I think your pre-printed google map of local steakhouses is a brilliant idea! I'm only sorry for you that you were impelled to make them because of the frequency of whiners at your grill-parties.

      1. re: abuller103

        Wow! Luckily my butthead was a guest, not a friend, so I could just ignore them!

      2. flank in almost every sense of the word is steak except in the 'easy' sense - the only way i end up eating flank is when somebody buys it by mistake. if it was bought at the village butcher, i go back and have them run it thru the circular slicer for wafer thin slices - super hot peanut oil and thirty seconds, shredded ginger, sesame seeds, honey, oyster sauce, serve over asian angelhair or steaming rice: faux-yukiyaki, DONE!

        ofcourse i prefer bottom round for this method.

        1 Reply
        1. re: epabella

          wow that sounds amazing. i didn't even know i could get my butcher to do that

        2. They must be employing a technical definition of steak that is a thickish slice of a longer integral cut of meat.

          It's a nerdy point, not worth making unless one is teaching butchery.

          1. We use flank steak in the Chinese restaurant for stir-fries all the time. But sometimes when they're trimming and slicing up the nice flanks, I'll take a hunk about 2-3 lbs and marinate in olive oil with onion and bay leaf for about two days. Then that sucker goes on a hot griddle and cooks on one side; when it's time to do the other, I add onions and mushrooms to the griddle (sometimes peppers, too) and cover the mess with black pepper. At the last minute I make thick slices... right on the griddle... and insinuate all the meaty/oniony/mushroomy goodness that's been going on right into the meat. Finish with a little butter, lift-off and serve!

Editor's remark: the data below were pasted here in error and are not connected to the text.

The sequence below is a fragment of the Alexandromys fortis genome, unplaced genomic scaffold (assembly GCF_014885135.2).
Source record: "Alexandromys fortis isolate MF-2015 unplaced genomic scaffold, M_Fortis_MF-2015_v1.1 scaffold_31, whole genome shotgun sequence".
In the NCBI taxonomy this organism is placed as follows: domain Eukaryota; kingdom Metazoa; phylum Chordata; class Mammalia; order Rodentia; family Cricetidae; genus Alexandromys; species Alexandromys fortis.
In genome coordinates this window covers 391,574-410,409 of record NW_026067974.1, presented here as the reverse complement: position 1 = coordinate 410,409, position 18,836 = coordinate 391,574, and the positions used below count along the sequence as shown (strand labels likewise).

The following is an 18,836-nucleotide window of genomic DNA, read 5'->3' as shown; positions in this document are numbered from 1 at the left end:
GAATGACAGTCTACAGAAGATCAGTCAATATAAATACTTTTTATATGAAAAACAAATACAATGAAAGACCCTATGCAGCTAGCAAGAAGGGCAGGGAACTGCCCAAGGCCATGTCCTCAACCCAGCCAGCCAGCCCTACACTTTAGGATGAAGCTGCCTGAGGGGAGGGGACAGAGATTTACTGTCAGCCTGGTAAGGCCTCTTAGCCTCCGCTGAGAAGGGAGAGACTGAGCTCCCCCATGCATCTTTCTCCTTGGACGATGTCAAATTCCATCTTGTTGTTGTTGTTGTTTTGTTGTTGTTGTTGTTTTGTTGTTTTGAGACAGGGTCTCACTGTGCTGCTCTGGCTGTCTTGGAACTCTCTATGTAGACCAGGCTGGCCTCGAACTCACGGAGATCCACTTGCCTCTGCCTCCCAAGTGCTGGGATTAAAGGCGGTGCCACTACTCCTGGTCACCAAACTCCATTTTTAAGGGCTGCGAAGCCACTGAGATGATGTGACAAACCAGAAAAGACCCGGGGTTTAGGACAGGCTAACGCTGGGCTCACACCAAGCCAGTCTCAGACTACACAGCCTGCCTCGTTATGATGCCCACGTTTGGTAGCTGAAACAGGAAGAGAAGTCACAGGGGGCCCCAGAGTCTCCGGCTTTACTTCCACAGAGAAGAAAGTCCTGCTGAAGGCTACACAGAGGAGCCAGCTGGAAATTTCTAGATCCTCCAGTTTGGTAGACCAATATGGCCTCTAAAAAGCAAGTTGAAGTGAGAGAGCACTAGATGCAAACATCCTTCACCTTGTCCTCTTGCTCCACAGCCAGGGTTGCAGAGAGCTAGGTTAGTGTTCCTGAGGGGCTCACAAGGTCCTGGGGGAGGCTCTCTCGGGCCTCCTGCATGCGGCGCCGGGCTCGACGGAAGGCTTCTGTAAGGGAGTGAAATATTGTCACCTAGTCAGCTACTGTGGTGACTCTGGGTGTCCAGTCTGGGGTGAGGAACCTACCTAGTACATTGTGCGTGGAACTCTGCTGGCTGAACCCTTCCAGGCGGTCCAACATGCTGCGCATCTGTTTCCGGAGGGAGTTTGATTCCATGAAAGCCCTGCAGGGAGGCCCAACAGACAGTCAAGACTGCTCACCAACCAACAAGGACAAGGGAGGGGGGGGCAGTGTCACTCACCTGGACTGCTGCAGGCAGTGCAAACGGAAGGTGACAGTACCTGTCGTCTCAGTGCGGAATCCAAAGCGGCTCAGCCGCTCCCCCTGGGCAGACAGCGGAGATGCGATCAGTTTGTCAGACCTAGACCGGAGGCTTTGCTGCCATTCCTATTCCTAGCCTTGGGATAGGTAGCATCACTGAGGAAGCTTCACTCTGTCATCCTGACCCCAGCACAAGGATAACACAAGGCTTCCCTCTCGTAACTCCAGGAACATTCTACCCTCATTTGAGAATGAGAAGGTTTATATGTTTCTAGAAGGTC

10 Replies
            1. re: shaogo

              Flank Steak,,,a favorite
              Cut in 2 inc wide strips the length of the steak (with NOT across the grain.
              Roll in a pinwheel around a large pineapple chunk
              Marinate in teriyaki
              Grill til medium rare

              Great steak rollups!

              1. re: bagelman01